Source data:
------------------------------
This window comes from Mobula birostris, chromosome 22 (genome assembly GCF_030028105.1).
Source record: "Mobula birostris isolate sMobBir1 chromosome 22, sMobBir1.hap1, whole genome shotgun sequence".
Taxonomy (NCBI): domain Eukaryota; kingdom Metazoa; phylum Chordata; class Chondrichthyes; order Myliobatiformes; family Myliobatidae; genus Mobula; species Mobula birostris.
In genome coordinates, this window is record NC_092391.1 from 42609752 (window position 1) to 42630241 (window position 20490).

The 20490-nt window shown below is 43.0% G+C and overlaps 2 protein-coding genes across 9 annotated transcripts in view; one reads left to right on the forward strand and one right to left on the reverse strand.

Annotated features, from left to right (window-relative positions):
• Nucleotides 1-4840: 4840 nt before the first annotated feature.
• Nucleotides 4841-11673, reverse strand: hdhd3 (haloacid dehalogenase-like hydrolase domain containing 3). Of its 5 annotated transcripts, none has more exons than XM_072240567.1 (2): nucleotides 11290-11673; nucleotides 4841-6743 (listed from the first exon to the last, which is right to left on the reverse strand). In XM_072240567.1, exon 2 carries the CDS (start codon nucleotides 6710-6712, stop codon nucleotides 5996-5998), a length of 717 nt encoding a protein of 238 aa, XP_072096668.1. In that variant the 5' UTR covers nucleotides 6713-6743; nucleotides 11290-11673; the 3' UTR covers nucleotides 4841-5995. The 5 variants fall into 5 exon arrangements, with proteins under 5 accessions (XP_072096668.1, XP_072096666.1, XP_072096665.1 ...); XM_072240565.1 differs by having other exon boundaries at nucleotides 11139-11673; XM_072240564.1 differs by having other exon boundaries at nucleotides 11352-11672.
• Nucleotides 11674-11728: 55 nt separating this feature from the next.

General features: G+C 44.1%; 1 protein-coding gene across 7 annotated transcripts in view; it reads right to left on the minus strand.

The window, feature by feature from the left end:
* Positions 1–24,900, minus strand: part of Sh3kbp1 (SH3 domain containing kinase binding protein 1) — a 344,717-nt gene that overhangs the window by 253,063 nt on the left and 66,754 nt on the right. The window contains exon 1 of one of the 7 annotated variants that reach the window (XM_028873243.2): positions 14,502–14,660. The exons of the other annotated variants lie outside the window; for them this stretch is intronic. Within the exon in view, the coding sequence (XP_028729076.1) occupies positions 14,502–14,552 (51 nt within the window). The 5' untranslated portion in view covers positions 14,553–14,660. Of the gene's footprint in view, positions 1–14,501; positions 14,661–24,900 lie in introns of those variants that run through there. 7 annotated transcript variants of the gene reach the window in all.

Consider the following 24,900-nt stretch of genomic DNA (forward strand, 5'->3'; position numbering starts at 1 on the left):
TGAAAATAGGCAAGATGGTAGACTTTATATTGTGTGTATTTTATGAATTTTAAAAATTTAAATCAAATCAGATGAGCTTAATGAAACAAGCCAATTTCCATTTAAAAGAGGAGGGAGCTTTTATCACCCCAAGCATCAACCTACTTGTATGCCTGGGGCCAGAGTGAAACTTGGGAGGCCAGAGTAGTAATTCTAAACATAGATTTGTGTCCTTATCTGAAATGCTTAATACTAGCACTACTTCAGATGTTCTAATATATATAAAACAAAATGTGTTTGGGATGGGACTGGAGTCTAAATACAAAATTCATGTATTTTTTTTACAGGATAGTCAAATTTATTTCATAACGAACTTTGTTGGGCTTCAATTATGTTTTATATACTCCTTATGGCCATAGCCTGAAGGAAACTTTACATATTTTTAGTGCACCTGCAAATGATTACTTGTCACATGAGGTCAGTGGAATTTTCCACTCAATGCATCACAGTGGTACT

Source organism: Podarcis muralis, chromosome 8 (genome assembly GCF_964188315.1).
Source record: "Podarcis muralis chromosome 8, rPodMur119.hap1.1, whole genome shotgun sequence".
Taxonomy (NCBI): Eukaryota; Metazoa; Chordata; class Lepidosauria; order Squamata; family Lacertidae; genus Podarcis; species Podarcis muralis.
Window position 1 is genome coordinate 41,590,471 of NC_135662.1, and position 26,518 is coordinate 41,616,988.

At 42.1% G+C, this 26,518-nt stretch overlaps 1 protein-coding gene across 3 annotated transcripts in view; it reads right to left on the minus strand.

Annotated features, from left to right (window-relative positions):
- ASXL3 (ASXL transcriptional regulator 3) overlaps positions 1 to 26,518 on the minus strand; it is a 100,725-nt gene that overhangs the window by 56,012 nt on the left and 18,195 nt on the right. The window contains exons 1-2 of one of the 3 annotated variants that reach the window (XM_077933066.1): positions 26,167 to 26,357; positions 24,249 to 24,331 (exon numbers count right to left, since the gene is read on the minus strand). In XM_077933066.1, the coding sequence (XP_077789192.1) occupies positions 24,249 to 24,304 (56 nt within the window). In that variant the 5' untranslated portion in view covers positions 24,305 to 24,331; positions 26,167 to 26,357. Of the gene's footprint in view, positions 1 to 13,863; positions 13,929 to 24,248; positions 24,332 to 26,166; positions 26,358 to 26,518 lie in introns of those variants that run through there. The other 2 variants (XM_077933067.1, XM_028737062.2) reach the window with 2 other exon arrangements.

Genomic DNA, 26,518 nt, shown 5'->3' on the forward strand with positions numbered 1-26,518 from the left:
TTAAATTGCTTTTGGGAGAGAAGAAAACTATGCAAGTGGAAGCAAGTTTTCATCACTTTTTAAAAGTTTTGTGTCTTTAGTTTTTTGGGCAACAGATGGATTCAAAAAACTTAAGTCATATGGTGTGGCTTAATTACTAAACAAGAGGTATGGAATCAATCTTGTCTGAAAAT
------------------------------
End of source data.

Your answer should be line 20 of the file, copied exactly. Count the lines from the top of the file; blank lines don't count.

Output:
Annotated features, from left to right (window-relative positions):